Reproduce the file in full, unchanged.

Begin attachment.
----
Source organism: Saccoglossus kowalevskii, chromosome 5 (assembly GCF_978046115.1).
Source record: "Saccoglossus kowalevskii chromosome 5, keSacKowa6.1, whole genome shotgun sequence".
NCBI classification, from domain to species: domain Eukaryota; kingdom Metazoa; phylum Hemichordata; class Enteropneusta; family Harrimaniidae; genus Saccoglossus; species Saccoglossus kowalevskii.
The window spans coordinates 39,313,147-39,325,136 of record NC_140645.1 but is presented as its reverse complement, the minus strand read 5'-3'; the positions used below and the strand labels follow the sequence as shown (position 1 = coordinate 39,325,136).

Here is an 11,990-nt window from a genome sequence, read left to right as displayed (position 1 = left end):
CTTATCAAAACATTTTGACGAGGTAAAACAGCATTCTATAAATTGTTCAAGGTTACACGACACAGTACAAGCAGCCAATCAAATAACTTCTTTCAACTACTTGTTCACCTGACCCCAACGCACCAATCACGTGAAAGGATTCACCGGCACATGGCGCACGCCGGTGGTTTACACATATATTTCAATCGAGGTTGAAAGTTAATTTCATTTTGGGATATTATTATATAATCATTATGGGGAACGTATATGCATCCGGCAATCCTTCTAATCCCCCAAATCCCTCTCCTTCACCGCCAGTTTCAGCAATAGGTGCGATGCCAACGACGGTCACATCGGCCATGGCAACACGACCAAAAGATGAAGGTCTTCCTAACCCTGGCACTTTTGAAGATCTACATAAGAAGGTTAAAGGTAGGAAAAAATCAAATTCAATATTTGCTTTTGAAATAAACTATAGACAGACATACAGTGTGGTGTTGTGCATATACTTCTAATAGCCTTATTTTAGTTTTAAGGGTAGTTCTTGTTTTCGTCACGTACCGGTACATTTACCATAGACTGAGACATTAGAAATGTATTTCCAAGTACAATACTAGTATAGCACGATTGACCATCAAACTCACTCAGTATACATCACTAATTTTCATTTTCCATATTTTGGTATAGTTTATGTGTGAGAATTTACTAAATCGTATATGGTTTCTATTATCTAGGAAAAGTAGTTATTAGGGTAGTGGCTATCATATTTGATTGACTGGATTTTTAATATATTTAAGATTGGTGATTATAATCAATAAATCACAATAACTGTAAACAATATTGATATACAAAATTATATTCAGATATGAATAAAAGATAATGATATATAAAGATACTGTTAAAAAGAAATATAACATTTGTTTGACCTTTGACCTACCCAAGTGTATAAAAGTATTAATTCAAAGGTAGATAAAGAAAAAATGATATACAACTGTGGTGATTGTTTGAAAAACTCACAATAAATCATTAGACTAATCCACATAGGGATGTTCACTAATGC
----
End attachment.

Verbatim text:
Source organism: Saccoglossus kowalevskii, chromosome 5 (assembly GCF_978046115.1).
Source record: "Saccoglossus kowalevskii chromosome 5, keSacKowa6.1, whole genome shotgun sequence".
NCBI classification, from domain to species: domain Eukaryota; kingdom Metazoa; phylum Hemichordata; class Enteropneusta; family Harrimaniidae; genus Saccoglossus; species Saccoglossus kowalevskii.
The window spans coordinates 39,313,147-39,325,136 of record NC_140645.1 but is presented as its reverse complement, the minus strand read 5'-3'; the positions used below and the strand labels follow the sequence as shown (position 1 = coordinate 39,325,136).

Here is an 11,990-nt window from a genome sequence, read left to right as displayed (position 1 = left end):
CTTATCAAAACATTTTGACGAGGTAAAACAGCATTCTATAAATTGTTCAAGGTTACACGACACAGTACAAGCAGCCAATCAAATAACTTCTTTCAACTACTTGTTCACCTGACCCCAACGCACCAATCACGTGAAAGGATTCACCGGCACATGGCGCACGCCGGTGGTTTACACATATATTTCAATCGAGGTTGAAAGTTAATTTCATTTTGGGATATTATTATATAATCATTATGGGGAACGTATATGCATCCGGCAATCCTTCTAATCCCCCAAATCCCTCTCCTTCACCGCCAGTTTCAGCAATAGGTGCGATGCCAACGACGGTCACATCGGCCATGGCAACACGACCAAAAGATGAAGGTCTTCCTAACCCTGGCACTTTTGAAGATCTACATAAGAAGGTTAAAGGTAGGAAAAAATCAAATTCAATATTTGCTTTTGAAATAAACTATAGACAGACATACAGTGTGGTGTTGTGCATATACTTCTAATAGCCTTATTTTAGTTTTAAGGGTAGTTCTTGTTTTCGTCACGTACCGGTACATTTACCATAGACTGAGACATTAGAAATGTATTTCCAAGTACAATACTAGTATAGCACGATTGACCATCAAACTCACTCAGTATACATCACTAATTTTCATTTTCCATATTTTGGTATAGTTTATGTGTGAGAATTTACTAAATCGTATATGGTTTCTATTATCTAGGAAAAGTAGTTATTAGGGTAGTGGCTATCATATTTGATTGACTGGATTTTTAATATATTTAAGATTGGTGATTATAATCAATAAATCACAATAACTGTAAACAATATTGATATACAAAATTATATTCAGATATGAATAAAAGATAATGATATATAAAGATACTGTTAAAAAGAAATATAACATTTGTTTGACCTTTGACCTACCCAAGTGTATAAAAGTATTAATTCAAAGGTAGATAAAGAAAAAATGATATACAACTGTGGTGATTGTTTGAAAAACTCACAATAAATCATTAGACTAATCCACATAGGGATGTTCACTAATGC